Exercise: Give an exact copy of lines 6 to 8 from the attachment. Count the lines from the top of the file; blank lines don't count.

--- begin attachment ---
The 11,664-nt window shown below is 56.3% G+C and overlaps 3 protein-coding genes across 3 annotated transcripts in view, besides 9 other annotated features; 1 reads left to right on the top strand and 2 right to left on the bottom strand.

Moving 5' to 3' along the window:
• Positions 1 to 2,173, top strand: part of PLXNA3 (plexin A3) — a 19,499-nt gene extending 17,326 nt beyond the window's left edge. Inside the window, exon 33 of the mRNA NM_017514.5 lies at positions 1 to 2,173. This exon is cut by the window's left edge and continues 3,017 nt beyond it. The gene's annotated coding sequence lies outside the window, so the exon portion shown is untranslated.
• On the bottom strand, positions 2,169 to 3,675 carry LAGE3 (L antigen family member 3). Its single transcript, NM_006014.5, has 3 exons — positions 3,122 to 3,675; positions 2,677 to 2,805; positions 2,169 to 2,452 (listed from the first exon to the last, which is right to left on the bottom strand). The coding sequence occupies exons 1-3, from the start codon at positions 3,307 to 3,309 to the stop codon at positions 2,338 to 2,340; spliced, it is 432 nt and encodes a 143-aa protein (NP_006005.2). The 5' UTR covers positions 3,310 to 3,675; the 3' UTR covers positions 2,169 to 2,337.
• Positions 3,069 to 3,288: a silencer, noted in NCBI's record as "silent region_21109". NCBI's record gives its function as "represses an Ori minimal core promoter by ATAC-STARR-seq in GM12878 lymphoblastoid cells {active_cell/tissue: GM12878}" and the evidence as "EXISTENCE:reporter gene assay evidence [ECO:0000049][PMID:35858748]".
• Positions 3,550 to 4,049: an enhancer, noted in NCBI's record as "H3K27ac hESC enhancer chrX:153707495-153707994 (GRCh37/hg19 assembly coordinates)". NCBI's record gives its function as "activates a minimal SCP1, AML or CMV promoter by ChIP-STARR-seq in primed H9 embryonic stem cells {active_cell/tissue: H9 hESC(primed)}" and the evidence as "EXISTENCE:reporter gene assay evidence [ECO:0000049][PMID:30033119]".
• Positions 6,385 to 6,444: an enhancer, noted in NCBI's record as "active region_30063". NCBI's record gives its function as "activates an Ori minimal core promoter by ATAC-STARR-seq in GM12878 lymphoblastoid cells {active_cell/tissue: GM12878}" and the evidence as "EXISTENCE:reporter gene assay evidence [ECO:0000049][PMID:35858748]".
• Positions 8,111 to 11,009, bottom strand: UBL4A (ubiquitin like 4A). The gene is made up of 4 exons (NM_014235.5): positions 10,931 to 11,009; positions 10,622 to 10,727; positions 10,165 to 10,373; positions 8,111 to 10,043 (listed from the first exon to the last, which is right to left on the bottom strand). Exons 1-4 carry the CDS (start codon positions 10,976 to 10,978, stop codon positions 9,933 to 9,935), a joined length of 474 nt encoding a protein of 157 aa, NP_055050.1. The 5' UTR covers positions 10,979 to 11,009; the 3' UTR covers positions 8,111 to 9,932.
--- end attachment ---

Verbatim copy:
• Positions 3,550 to 4,049: an enhancer, noted in NCBI's record as "H3K27ac hESC enhancer chrX:153707495-153707994 (GRCh37/hg19 assembly coordinates)". NCBI's record gives its function as "activates a minimal SCP1, AML or CMV promoter by ChIP-STARR-seq in primed H9 embryonic stem cells {active_cell/tissue: H9 hESC(primed)}" and the evidence as "EXISTENCE:reporter gene assay evidence [ECO:0000049][PMID:30033119]".
• Positions 6,385 to 6,444: an enhancer, noted in NCBI's record as "active region_30063". NCBI's record gives its function as "activates an Ori minimal core promoter by ATAC-STARR-seq in GM12878 lymphoblastoid cells {active_cell/tissue: GM12878}" and the evidence as "EXISTENCE:reporter gene assay evidence [ECO:0000049][PMID:35858748]".
• Positions 8,111 to 11,009, bottom strand: UBL4A (ubiquitin like 4A). The gene is made up of 4 exons (NM_014235.5): positions 10,931 to 11,009; positions 10,622 to 10,727; positions 10,165 to 10,373; positions 8,111 to 10,043 (listed from the first exon to the last, which is right to left on the bottom strand). Exons 1-4 carry the CDS (start codon positions 10,976 to 10,978, stop codon positions 9,933 to 9,935), a joined length of 474 nt encoding a protein of 157 aa, NP_055050.1. The 5' UTR covers positions 10,979 to 11,009; the 3' UTR covers positions 8,111 to 9,932.